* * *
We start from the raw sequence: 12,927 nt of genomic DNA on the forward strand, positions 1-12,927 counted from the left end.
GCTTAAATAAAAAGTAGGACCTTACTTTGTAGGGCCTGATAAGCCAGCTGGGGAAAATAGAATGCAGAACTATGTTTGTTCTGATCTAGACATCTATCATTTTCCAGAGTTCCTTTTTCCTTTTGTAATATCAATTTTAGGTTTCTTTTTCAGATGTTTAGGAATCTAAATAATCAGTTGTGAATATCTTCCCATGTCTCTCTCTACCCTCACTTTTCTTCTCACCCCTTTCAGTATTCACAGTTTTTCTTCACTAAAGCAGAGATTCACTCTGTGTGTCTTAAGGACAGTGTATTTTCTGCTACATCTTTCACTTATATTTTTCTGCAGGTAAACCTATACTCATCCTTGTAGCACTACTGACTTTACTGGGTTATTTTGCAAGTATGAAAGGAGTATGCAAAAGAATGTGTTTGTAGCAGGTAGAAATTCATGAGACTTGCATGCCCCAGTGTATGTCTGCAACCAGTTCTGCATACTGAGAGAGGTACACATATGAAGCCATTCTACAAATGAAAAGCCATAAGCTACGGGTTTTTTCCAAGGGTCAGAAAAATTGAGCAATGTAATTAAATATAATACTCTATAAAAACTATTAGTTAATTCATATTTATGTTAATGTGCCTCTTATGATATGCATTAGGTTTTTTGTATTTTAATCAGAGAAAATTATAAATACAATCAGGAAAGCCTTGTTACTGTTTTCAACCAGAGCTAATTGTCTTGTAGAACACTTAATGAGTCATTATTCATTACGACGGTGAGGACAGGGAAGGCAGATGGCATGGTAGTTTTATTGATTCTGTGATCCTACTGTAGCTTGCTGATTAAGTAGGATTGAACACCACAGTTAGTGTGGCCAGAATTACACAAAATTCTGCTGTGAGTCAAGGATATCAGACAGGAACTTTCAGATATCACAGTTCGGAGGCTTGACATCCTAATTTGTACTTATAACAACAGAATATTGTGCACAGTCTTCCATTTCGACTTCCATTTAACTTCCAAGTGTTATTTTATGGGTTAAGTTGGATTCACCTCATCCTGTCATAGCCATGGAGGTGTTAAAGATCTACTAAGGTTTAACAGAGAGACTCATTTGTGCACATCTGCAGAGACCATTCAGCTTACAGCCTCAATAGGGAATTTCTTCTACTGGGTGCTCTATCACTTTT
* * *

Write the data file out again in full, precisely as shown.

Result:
We start from the raw sequence: 12,927 nt of genomic DNA on the forward strand, positions 1-12,927 counted from the left end.
GCTTAAATAAAAAGTAGGACCTTACTTTGTAGGGCCTGATAAGCCAGCTGGGGAAAATAGAATGCAGAACTATGTTTGTTCTGATCTAGACATCTATCATTTTCCAGAGTTCCTTTTTCCTTTTGTAATATCAATTTTAGGTTTCTTTTTCAGATGTTTAGGAATCTAAATAATCAGTTGTGAATATCTTCCCATGTCTCTCTCTACCCTCACTTTTCTTCTCACCCCTTTCAGTATTCACAGTTTTTCTTCACTAAAGCAGAGATTCACTCTGTGTGTCTTAAGGACAGTGTATTTTCTGCTACATCTTTCACTTATATTTTTCTGCAGGTAAACCTATACTCATCCTTGTAGCACTACTGACTTTACTGGGTTATTTTGCAAGTATGAAAGGAGTATGCAAAAGAATGTGTTTGTAGCAGGTAGAAATTCATGAGACTTGCATGCCCCAGTGTATGTCTGCAACCAGTTCTGCATACTGAGAGAGGTACACATATGAAGCCATTCTACAAATGAAAAGCCATAAGCTACGGGTTTTTTCCAAGGGTCAGAAAAATTGAGCAATGTAATTAAATATAATACTCTATAAAAACTATTAGTTAATTCATATTTATGTTAATGTGCCTCTTATGATATGCATTAGGTTTTTTGTATTTTAATCAGAGAAAATTATAAATACAATCAGGAAAGCCTTGTTACTGTTTTCAACCAGAGCTAATTGTCTTGTAGAACACTTAATGAGTCATTATTCATTACGACGGTGAGGACAGGGAAGGCAGATGGCATGGTAGTTTTATTGATTCTGTGATCCTACTGTAGCTTGCTGATTAAGTAGGATTGAACACCACAGTTAGTGTGGCCAGAATTACACAAAATTCTGCTGTGAGTCAAGGATATCAGACAGGAACTTTCAGATATCACAGTTCGGAGGCTTGACATCCTAATTTGTACTTATAACAACAGAATATTGTGCACAGTCTTCCATTTCGACTTCCATTTAACTTCCAAGTGTTATTTTATGGGTTAAGTTGGATTCACCTCATCCTGTCATAGCCATGGAGGTGTTAAAGATCTACTAAGGTTTAACAGAGAGACTCATTTGTGCACATCTGCAGAGACCATTCAGCTTACAGCCTCAATAGGGAATTTCTTCTACTGGGTGCTCTATCACTTTT